We prefer to look at humans as separate from the environment. However, when something like a dam is set up, thousands of people are displaced from their homes and are forced to migrate to urban slums and towns. The recent migrant labour crisis is a direct result of this displacement issue. Who are these projects for, which cause so much hardship to so many millions of people? Isn’t development of any country supposed to be for its people at the end of the day?
We tend to forget that while the economy of any country is extremely important, it is at the end of the day, a tool to serve the people of the country. However, today this has shifted, and people have become simply parts in a system that is working to serve the economy. The economy should serve society; society should not be serving the economy.
Furthermore, humans are extremely dependent on even the slightest changes in the ecosystem. Changes in weather patterns such as delayed rains or droughts cause extreme shortages of food and hardships. Summers are getting hotter and we are facing the most irregular weather (just think about the recent cyclones, droughts, and floods India has been having – the west coast of India hasn’t seen a cyclone in the past 100 years!).
These weather changes are a direct result of the amount of air and water pollution that industries create, as well as the rapid decline of forests and coral reefs. Both of these take in CO2 and release oxygen, which is essential in keeping some form of balance in the earth’s temperature and providing a hospitable space for us to live.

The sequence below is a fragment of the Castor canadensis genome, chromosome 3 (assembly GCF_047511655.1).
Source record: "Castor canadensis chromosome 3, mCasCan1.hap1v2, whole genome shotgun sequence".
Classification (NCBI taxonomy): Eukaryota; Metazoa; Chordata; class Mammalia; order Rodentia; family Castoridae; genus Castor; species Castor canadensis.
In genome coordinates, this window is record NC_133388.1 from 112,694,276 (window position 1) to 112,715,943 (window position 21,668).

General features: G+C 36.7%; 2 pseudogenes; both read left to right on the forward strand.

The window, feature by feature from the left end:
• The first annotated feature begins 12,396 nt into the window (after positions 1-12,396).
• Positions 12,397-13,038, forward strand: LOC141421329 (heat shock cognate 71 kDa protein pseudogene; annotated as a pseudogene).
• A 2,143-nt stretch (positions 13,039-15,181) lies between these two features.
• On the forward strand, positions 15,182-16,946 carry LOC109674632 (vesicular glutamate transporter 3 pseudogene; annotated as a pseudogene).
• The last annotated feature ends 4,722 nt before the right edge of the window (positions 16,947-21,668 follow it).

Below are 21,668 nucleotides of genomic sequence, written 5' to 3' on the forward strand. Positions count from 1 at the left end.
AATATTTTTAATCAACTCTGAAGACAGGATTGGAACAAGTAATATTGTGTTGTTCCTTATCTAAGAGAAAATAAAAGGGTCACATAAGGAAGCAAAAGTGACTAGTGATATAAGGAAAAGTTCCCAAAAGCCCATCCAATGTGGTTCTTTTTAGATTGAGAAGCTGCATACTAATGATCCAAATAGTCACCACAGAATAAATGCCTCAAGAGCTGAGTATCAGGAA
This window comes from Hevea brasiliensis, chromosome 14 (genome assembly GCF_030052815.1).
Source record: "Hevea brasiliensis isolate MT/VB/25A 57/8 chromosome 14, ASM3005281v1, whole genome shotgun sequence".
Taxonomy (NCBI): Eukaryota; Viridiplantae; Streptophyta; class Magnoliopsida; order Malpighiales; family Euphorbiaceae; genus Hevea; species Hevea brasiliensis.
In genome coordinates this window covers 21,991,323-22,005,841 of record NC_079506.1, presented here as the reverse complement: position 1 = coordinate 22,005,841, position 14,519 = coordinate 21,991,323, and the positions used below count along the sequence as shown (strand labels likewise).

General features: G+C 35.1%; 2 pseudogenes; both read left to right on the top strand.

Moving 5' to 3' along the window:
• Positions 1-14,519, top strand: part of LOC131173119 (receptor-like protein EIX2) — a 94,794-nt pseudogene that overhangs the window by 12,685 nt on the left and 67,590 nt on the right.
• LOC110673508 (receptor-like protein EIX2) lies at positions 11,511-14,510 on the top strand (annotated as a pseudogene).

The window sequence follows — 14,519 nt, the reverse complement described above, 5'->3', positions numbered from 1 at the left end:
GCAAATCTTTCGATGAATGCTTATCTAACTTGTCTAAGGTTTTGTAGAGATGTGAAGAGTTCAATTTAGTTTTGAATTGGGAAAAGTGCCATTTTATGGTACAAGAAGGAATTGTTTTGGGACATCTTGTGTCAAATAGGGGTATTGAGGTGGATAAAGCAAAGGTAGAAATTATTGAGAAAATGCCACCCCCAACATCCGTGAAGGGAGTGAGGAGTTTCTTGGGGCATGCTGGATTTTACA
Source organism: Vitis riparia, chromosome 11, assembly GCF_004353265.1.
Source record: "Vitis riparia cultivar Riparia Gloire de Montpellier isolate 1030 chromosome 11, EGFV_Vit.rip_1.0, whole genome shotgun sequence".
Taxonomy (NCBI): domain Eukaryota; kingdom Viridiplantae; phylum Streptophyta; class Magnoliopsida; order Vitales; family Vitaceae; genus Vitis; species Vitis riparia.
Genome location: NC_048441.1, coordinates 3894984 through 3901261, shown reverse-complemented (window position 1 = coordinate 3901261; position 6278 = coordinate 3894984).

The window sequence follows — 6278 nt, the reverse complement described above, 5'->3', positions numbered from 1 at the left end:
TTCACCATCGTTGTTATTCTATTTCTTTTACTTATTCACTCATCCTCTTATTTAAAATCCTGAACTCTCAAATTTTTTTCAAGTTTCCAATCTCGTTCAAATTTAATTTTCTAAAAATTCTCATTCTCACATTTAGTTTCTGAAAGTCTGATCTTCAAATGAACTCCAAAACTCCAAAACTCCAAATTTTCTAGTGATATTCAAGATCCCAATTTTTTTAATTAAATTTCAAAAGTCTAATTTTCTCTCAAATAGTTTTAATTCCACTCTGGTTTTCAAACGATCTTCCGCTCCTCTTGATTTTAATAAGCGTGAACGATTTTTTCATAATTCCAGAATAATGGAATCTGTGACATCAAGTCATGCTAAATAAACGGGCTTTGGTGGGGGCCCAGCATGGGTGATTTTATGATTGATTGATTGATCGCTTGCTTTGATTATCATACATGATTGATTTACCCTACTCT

What we don’t realize is not only are we destroying the homes of other organisms but also our own home and our ability to survive as a species. We will constantly be faced with humanitarian crises if we do not begin to see humans as part of a larger ecosystem. Humans will not be able to survive if the temperature of the Earth keeps increasing. We will not be able to continue consuming things the way we do if we do not have any resources left because we use them up so fast.
The EIA 2020 Draft Notification legitimizes the type of harmful development that is leading us down this self-destructive path. The debate is not whether or not we need development, but rather, what kind of development we want as a country.
The EIA 2020 needs to be rewritten to protect our future and the environment. As citizens of the country, we have a huge responsibility on our shoulders. We need to make ourselves aware of this draft and contribute to the sustenance of our environment. Join the movement for India’s future on 9th August 2020 to demand the withdrawal of the Draft EIA2020!
(The views expressed in the article are the author’s own. Let Me Breathe neither endorses nor is responsible for them.)
Anjali is an undergraduate student of Sociology and Environmental Studies at Ashoka University, Sonipat. As the Environment Minister at Ashoka, she has been actively trying to make the campus more sustainable. She is also the co-founder of The Project Amara, a platform to address the environmental hazards caused by sanitary napkins, alleviate taboos, and raise awareness of healthier and cheaper alternatives such as menstrual cups and cloth pads.Know More